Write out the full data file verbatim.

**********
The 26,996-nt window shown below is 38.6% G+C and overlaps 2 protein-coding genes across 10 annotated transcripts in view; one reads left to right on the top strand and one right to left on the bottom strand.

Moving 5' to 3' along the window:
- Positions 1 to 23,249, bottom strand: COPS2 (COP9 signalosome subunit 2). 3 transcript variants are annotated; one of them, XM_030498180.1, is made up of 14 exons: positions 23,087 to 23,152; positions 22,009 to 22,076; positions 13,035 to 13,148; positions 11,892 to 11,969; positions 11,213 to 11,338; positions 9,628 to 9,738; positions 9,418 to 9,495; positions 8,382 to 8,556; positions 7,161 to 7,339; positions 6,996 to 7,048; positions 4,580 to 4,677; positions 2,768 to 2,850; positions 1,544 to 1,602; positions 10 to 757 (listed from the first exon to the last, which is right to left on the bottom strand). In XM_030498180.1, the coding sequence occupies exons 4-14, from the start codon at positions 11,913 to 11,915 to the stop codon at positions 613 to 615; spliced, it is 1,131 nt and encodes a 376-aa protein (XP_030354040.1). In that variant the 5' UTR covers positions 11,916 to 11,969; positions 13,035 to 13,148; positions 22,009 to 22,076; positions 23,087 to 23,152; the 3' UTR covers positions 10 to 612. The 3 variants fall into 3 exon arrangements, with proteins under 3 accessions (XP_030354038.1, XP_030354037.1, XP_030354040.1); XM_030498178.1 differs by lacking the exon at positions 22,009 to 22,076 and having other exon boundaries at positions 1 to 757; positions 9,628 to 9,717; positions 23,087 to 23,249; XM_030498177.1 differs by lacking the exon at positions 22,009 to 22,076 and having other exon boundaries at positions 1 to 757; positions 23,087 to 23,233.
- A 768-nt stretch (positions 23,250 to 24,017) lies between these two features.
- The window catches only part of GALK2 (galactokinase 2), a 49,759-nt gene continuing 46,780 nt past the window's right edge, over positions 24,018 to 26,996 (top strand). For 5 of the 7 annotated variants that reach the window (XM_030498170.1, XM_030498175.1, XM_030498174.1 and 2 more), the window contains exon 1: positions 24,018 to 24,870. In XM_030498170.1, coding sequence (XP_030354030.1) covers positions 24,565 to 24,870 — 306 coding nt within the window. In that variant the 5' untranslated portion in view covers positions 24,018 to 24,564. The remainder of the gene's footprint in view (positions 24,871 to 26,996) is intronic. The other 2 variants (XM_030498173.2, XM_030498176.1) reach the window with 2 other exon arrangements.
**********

The 26,996-nt window shown below is 38.6% G+C and overlaps 2 protein-coding genes across 10 annotated transcripts in view; one reads left to right on the top strand and one right to left on the bottom strand.

Moving 5' to 3' along the window:
- Positions 1 to 23,249, bottom strand: COPS2 (COP9 signalosome subunit 2). 3 transcript variants are annotated; one of them, XM_030498180.1, is made up of 14 exons: positions 23,087 to 23,152; positions 22,009 to 22,076; positions 13,035 to 13,148; positions 11,892 to 11,969; positions 11,213 to 11,338; positions 9,628 to 9,738; positions 9,418 to 9,495; positions 8,382 to 8,556; positions 7,161 to 7,339; positions 6,996 to 7,048; positions 4,580 to 4,677; positions 2,768 to 2,850; positions 1,544 to 1,602; positions 10 to 757 (listed from the first exon to the last, which is right to left on the bottom strand). In XM_030498180.1, the coding sequence occupies exons 4-14, from the start codon at positions 11,913 to 11,915 to the stop codon at positions 613 to 615; spliced, it is 1,131 nt and encodes a 376-aa protein (XP_030354040.1). In that variant the 5' UTR covers positions 11,916 to 11,969; positions 13,035 to 13,148; positions 22,009 to 22,076; positions 23,087 to 23,152; the 3' UTR covers positions 10 to 612. The 3 variants fall into 3 exon arrangements, with proteins under 3 accessions (XP_030354038.1, XP_030354037.1, XP_030354040.1); XM_030498178.1 differs by lacking the exon at positions 22,009 to 22,076 and having other exon boundaries at positions 1 to 757; positions 9,628 to 9,717; positions 23,087 to 23,249; XM_030498177.1 differs by lacking the exon at positions 22,009 to 22,076 and having other exon boundaries at positions 1 to 757; positions 23,087 to 23,233.
- A 768-nt stretch (positions 23,250 to 24,017) lies between these two features.
- The window catches only part of GALK2 (galactokinase 2), a 49,759-nt gene continuing 46,780 nt past the window's right edge, over positions 24,018 to 26,996 (top strand). For 5 of the 7 annotated variants that reach the window (XM_030498170.1, XM_030498175.1, XM_030498174.1 and 2 more), the window contains exon 1: positions 24,018 to 24,870. In XM_030498170.1, coding sequence (XP_030354030.1) covers positions 24,565 to 24,870 — 306 coding nt within the window. In that variant the 5' untranslated portion in view covers positions 24,018 to 24,564. The remainder of the gene's footprint in view (positions 24,871 to 26,996) is intronic. The other 2 variants (XM_030498173.2, XM_030498176.1) reach the window with 2 other exon arrangements.